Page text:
Today, I happened upon a girls’ Lacrosse game as I drove by the Middle School near my house. The school has a football field and a track, so I am used to seeing kids out there during the school week, folks of all kinds walking the track when the kids aren’t using it and people using the field for sporting events. I wrote about my experience with Flag Football last month, and as of the publishing of this article, “Dem Boyz” are first in their league!
Today’s games were all-girls’ Lacrosse. As I walked up to find someone “official” to speak with, I heard a lot of laughter and teasing from the girls that were playing. That made me smile. I know that playing sports helps girls’ self-esteem and also helps them expand their social circles.
According to ESPN and the Women’s’ Sports Association, studies show that playing sports increased girls’ confidence, body image, academic performance and personal relationships. That’s pretty awesome in this crazy world of COVID, girls telling other girls to “just go kill yourself,” at the slightest perceived infraction on social media and dealing with silly girl stuff, like rumors.
I say “silly” because it all happened to me when I was a kid (Except social media. All I had was a telephone), and it would sometimes temporarily ruin my world. Now that I’m an adult, I see how ridiculous (and mean) this stuff is. So, it was really nice to see smiles and laughter instead of cruelty.
Chandler Ferguson, who is the father of 6th grade player, Ryleigh, explained to me what makes these games different from school or sponsored leagues.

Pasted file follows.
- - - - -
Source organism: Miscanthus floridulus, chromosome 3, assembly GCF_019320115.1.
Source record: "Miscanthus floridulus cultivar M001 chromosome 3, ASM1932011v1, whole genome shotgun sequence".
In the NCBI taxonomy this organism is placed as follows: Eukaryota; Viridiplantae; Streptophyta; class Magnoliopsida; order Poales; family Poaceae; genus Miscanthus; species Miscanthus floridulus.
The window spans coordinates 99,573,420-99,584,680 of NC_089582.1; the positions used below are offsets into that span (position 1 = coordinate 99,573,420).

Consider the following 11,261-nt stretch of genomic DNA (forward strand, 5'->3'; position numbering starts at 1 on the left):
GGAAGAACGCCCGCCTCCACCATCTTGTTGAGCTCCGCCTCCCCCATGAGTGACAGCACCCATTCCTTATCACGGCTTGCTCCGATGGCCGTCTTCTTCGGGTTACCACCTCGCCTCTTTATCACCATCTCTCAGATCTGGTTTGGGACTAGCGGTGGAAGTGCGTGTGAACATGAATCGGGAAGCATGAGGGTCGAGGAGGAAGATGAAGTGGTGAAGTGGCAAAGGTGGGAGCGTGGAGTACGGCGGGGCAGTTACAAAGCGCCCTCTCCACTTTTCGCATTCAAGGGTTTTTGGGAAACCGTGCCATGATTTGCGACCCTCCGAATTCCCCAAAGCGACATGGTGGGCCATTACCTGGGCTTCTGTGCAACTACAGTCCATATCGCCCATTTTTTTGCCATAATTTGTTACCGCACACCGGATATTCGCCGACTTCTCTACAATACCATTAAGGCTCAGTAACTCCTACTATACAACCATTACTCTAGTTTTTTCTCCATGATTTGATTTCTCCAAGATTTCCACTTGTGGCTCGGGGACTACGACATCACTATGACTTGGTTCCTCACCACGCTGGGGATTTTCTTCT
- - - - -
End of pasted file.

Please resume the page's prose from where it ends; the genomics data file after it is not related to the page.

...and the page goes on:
“For this league, you just show up and play. Basically, you show up and get assigned white or blue,” Ferguson explained. “If one team is [obviously] better than another, they’ll reassign kids so they can get a wider range of play. We don’t keep score; I mean, the coaches kind of know what the score is. I call them, ‘Coach,’ but they’re really there to kind of make sure the field is even, so they’ll move players around, so the game is competitive in its own right,” Ferguson added.
“The girls don’t seem to care what the score is anyway. They’re just out there to have fun. Look around and you won’t see scoreboards or anything,” Ferguson added. “I think a lot of the girls know each other, so it’s a social activity in that sense. They can come out here and play with their friends.
“It’s been great for my daughter because she can watch the older girls play. She’s said, ‘They can do this, so I can try to do it too.’ She has individual lessons with Faith and plays on a Club Team, she plays out here and she plays for Grapevine MP, too.
“I coach the Mustang-Panther Girls Youth Team. (K-8th) We have teams for different age groups: K-2, then a 3-4, then a 5 – 6 team and a 7-8 team,” Ferguson explained.
The program is called, “Just Play Lax,” and is the brainchild of Faith Renner and her partner, Chris. Last year (2020) was their inaugural year.
“We just wanted to give the kids in North Texas an additional opportunity for playing girls’ Lacrosse. The only opportunities really are the school and town teams, but it’s not a UIL sport yet. We wanted them to have a way to play that wasn’t focused on instruction or critiquing but focused more on letting them just play.
“I think the need was there, and so when you start something to meet that need, people will take advantage of it.
Faith said they really didn’t even have to advertise, as word of mouth brought girls and their parents out to see what it’s like to have a laid-back game or two.
According to the website, Just Play Lax offers a, “7 vs. 7 playing opportunity for girls. With just 12 total field players (plus 2 goalies) in a 30-yard x 65-yard playing area, each player will receive maximum touches on the ball. More repetitions in a game setting means more opportunity for development and more opportunity to try new moves. Players will be more willing to be creative and less afraid to make mistakes – a perfect combination to improve your game and prepare for the spring season.”
No matter what the mission is or who the players are, it was very nice to hear encouragement instead of criticism, laughter instead of anger or tears and proud moms and dads who are super-supportive of their daughters.